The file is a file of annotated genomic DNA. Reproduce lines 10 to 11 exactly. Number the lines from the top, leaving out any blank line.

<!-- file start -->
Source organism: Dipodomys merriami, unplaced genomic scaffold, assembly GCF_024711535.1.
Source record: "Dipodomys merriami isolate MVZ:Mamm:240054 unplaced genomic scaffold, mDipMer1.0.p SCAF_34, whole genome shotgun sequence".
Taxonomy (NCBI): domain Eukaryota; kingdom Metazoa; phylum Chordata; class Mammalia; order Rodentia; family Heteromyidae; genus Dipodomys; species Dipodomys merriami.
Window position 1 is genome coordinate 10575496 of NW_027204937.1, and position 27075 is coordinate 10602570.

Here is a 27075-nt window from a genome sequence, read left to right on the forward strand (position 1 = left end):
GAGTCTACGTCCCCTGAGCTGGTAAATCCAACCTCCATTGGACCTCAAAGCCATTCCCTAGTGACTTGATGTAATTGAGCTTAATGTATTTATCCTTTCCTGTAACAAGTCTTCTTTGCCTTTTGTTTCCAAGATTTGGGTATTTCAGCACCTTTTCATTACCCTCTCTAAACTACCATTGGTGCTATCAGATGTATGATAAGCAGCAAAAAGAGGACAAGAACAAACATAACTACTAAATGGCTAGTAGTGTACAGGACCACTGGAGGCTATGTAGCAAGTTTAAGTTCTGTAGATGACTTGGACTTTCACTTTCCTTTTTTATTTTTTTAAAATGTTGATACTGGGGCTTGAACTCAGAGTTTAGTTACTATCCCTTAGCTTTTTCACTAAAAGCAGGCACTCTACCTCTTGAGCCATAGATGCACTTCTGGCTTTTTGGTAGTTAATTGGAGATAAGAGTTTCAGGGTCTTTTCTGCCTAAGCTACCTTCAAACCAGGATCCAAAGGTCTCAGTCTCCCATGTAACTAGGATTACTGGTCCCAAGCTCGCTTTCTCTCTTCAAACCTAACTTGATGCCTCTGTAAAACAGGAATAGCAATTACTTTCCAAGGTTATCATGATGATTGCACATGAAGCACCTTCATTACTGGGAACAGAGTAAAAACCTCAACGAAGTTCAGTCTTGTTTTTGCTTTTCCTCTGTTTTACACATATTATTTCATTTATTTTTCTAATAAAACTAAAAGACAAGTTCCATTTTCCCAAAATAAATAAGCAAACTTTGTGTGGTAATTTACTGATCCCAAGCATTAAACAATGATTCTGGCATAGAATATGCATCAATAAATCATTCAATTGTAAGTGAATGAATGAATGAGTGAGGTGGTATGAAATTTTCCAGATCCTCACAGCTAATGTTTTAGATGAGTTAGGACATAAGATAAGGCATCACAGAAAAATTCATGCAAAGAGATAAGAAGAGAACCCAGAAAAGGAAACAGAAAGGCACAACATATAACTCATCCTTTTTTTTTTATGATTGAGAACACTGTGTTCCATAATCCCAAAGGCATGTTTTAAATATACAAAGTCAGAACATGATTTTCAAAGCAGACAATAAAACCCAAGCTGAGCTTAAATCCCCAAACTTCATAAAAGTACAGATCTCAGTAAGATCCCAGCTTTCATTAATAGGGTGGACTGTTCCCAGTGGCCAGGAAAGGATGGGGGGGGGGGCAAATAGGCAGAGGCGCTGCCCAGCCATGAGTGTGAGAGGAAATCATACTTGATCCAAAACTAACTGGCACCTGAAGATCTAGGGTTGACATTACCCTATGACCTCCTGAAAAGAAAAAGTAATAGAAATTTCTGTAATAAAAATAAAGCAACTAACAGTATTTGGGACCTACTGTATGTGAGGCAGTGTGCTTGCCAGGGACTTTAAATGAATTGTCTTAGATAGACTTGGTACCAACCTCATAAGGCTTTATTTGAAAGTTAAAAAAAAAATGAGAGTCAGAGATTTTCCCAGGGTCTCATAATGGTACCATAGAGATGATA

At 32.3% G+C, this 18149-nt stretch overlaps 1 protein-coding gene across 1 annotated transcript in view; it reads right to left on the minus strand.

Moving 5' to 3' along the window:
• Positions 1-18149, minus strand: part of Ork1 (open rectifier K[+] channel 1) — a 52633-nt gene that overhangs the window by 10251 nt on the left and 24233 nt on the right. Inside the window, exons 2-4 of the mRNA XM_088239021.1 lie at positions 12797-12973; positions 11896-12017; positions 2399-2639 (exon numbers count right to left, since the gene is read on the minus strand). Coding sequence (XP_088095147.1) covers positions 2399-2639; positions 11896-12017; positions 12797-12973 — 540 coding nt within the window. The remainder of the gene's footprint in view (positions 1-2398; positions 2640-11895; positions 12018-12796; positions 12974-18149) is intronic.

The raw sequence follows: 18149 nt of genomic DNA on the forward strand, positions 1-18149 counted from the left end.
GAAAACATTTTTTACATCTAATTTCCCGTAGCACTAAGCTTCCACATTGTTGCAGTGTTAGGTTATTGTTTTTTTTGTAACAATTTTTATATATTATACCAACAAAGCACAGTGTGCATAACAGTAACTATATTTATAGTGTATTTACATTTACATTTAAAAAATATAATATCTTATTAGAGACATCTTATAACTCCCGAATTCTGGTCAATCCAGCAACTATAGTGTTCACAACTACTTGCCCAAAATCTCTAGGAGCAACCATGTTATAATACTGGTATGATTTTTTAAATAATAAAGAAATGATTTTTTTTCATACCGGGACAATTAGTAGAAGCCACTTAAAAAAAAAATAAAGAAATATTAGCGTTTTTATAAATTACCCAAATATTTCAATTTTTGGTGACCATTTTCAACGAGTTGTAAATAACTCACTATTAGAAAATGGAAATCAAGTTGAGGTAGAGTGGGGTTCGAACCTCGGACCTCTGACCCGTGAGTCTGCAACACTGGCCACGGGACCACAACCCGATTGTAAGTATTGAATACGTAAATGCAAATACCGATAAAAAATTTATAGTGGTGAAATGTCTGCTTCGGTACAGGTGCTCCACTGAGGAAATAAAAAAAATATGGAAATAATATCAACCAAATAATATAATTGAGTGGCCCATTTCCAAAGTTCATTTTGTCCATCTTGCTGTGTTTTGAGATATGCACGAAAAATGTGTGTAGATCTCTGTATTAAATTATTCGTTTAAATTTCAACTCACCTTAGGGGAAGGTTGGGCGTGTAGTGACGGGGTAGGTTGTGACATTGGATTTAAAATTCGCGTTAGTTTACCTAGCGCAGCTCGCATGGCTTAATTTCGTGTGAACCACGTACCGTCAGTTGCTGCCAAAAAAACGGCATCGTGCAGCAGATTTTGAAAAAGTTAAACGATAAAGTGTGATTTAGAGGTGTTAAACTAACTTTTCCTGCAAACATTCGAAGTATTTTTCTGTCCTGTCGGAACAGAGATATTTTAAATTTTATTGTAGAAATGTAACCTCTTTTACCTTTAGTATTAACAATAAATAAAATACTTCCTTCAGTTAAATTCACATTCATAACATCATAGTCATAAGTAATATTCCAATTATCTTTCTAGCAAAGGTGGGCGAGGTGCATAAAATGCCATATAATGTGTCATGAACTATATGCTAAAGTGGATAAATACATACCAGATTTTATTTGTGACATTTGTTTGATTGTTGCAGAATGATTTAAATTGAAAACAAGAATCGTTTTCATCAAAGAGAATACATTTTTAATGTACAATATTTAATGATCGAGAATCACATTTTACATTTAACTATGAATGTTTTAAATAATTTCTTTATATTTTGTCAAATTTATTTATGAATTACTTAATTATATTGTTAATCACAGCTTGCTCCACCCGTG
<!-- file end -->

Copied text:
The raw sequence follows: 18149 nt of genomic DNA on the forward strand, positions 1-18149 counted from the left end.
GAAAACATTTTTTACATCTAATTTCCCGTAGCACTAAGCTTCCACATTGTTGCAGTGTTAGGTTATTGTTTTTTTTGTAACAATTTTTATATATTATACCAACAAAGCACAGTGTGCATAACAGTAACTATATTTATAGTGTATTTACATTTACATTTAAAAAATATAATATCTTATTAGAGACATCTTATAACTCCCGAATTCTGGTCAATCCAGCAACTATAGTGTTCACAACTACTTGCCCAAAATCTCTAGGAGCAACCATGTTATAATACTGGTATGATTTTTTAAATAATAAAGAAATGATTTTTTTTCATACCGGGACAATTAGTAGAAGCCACTTAAAAAAAAAATAAAGAAATATTAGCGTTTTTATAAATTACCCAAATATTTCAATTTTTGGTGACCATTTTCAACGAGTTGTAAATAACTCACTATTAGAAAATGGAAATCAAGTTGAGGTAGAGTGGGGTTCGAACCTCGGACCTCTGACCCGTGAGTCTGCAACACTGGCCACGGGACCACAACCCGATTGTAAGTATTGAATACGTAAATGCAAATACCGATAAAAAATTTATAGTGGTGAAATGTCTGCTTCGGTACAGGTGCTCCACTGAGGAAATAAAAAAAATATGGAAATAATATCAACCAAATAATATAATTGAGTGGCCCATTTCCAAAGTTCATTTTGTCCATCTTGCTGTGTTTTGAGATATGCACGAAAAATGTGTGTAGATCTCTGTATTAAATTATTCGTTTAAATTTCAACTCACCTTAGGGGAAGGTTGGGCGTGTAGTGACGGGGTAGGTTGTGACATTGGATTTAAAATTCGCGTTAGTTTACCTAGCGCAGCTCGCATGGCTTAATTTCGTGTGAACCACGTACCGTCAGTTGCTGCCAAAAAAACGGCATCGTGCAGCAGATTTTGAAAAAGTTAAACGATAAAGTGTGATTTAGAGGTGTTAAACTAACTTTTCCTGCAAACATTCGAAGTATTTTTCTGTCCTGTCGGAACAGAGATATTTTAAATTTTATTGTAGAAATGTAACCTCTTTTACCTTTAGTATTAACAATAAATAAAATACTTCCTTCAGTTAAATTCACATTCATAACATCATAGTCATAAGTAATATTCCAATTATCTTTCTAGCAAAGGTGGGCGAGGTGCATAAAATGCCATATAATGTGTCATGAACTATATGCTAAAGTGGATAAATACATACCAGATTTTATTTGTGACATTTGTTTGATTGTTGCAGAATGATTTAAATTGAAAACAAGAATCGTTTTCATCAAAGAGAATACATTTTTAATGTACAATATTTAATGATCGAGAATCACATTTTACATTTAACTATGAATGTTTTAAATAATTTCTTTATATTTTGTCAAATTTATTTATGAATTACTTAATTATATTGTTAATCACAGCTTGCTCCACCCGTG